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  • Writer's pictureAzuko


Injection molding is the most commonly used manufacturing process for the fabrication of plastic parts. A wide variety of products are manufactured using injection molding, which vary greatly in their size, complexity, and application. The injection molding process requires the use of an injection molding machine, raw plastic material, and a mold. The plastic is melted in the injection molding machine and then injected into the mold, where it cools and solidifies into the final part.


Most thermoplastics can be processed by Injection Moulding. some of the commonly used materials:

  • Acrylonitrile-Butadiene-Styrene ABS

  • Nylon PA

  • Polycarbonate PC

  • Polypropylene PP

  • Polystyrene GPPS

How Does Injection Moulding Work?

  • Material granules for the part is fed via a hopper into a heated barrel, melted using heater bands and the frictional action of a reciprocating screw barrel. The plastic is then injection through a nozzle into a mould cavity where it cools and hardens to the configuration of the cavity. The mould tool is mounted on a moveable platen – when the part has solidified, the platen opens and the part is ejected out using ejector pins.

  • After a product is designed, usually by an industrial designer or an engineer, moulds are made by a mould maker (or toolmaker) from metal, usually either steel or aluminum, and precision-machined to form the features of the desired part Parts to be injection molded must be very carefully designed to facilitate the moulding process; the material used for the part, the desired shape and features of the part, the material of the mould, and the properties of the moulding machine must all be taken into account. The versatility of injection moulding is facilitated by this breadth of design considerations and possibilities.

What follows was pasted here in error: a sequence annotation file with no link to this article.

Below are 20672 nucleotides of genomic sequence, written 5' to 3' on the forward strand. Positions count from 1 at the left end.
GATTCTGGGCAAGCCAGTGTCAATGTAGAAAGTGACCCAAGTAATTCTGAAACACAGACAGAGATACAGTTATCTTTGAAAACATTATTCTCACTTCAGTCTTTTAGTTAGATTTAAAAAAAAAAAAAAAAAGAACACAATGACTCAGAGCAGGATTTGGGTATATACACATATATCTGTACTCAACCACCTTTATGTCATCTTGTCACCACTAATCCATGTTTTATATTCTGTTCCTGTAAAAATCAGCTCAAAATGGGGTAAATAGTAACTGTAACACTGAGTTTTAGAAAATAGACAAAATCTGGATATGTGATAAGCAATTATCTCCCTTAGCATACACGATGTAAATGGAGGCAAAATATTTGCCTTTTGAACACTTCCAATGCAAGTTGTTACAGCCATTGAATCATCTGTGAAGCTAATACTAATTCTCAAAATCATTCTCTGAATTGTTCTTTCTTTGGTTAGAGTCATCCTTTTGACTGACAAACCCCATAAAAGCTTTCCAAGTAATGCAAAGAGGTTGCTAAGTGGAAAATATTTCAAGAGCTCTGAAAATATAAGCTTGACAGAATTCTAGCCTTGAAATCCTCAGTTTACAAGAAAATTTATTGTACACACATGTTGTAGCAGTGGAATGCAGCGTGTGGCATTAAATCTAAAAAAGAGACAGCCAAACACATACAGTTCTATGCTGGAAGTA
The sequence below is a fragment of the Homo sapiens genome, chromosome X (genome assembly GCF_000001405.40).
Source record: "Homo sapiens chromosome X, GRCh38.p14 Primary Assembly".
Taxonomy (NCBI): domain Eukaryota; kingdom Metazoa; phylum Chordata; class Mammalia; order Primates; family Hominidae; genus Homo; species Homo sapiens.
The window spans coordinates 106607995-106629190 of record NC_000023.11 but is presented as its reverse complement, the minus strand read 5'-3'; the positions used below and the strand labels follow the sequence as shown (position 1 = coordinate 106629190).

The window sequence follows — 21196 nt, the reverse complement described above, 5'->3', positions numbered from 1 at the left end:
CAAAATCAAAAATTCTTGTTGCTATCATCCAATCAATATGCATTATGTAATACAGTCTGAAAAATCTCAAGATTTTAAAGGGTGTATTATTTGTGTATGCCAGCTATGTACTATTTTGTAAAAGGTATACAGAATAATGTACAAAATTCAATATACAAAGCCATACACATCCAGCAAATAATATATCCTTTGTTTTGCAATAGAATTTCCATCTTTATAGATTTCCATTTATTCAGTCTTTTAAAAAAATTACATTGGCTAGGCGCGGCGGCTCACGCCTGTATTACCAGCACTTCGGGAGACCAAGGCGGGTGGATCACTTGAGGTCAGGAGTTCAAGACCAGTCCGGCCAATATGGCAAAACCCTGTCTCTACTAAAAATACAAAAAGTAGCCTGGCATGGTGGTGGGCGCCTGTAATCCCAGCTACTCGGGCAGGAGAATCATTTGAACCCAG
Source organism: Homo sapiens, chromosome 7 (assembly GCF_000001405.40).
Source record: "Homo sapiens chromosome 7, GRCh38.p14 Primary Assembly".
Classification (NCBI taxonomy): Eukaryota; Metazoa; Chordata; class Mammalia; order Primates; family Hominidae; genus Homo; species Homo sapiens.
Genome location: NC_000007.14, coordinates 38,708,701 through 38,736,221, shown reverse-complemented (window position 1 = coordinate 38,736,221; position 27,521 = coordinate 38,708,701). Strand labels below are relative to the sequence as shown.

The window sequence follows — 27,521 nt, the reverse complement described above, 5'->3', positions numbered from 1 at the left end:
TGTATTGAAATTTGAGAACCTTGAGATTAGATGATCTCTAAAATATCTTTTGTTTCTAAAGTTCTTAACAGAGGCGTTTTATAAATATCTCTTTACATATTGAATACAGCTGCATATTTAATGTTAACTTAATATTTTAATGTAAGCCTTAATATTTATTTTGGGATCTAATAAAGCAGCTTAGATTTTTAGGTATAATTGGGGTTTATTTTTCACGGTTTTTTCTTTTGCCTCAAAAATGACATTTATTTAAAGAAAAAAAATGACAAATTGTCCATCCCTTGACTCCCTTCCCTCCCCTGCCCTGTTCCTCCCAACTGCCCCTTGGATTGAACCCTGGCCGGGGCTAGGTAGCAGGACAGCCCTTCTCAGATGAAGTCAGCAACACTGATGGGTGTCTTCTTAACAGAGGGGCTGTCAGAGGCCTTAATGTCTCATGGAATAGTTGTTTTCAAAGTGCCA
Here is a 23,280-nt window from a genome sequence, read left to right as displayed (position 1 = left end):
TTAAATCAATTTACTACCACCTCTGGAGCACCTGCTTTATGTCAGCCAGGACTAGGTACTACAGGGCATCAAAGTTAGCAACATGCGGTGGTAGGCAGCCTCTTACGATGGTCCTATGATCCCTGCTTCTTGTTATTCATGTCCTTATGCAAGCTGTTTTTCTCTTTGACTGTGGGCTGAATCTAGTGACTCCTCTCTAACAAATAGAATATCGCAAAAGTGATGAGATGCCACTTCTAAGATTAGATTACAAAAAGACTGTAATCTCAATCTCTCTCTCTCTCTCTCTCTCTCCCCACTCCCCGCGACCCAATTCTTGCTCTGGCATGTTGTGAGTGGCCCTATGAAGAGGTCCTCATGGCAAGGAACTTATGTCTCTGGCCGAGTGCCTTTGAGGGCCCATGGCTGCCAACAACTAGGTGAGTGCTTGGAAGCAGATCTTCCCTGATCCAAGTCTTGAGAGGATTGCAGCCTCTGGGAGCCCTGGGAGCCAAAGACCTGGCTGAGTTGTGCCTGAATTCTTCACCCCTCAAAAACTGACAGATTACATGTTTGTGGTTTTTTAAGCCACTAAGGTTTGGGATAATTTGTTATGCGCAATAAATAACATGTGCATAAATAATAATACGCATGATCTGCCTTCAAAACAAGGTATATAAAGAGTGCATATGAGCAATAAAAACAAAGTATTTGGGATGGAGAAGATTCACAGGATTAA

Fig:Injection moulding machine

Types of Injection moulding machine:

Performance Requirements Practical Approach Engineering Approach Material Selection Cost/Performance Properties Process Ideal Choice

1. Hand injection moulding

2. Semi-auto (Plunger type) Injection moulding

3. Fully-auto (Screw type) Injection moulding

4. Advanced injection moulding

Plastic injection molding applications

  • Automotive components

  • Avionics components

  • Cable assemblies

  • Computer electronics

  • Electronics components

  • Engineering prototypes

  • Instrumentation

  • Marketing samples

  • Material quality testing

  • Medical & dental products

  • Model shops, toys, hobby

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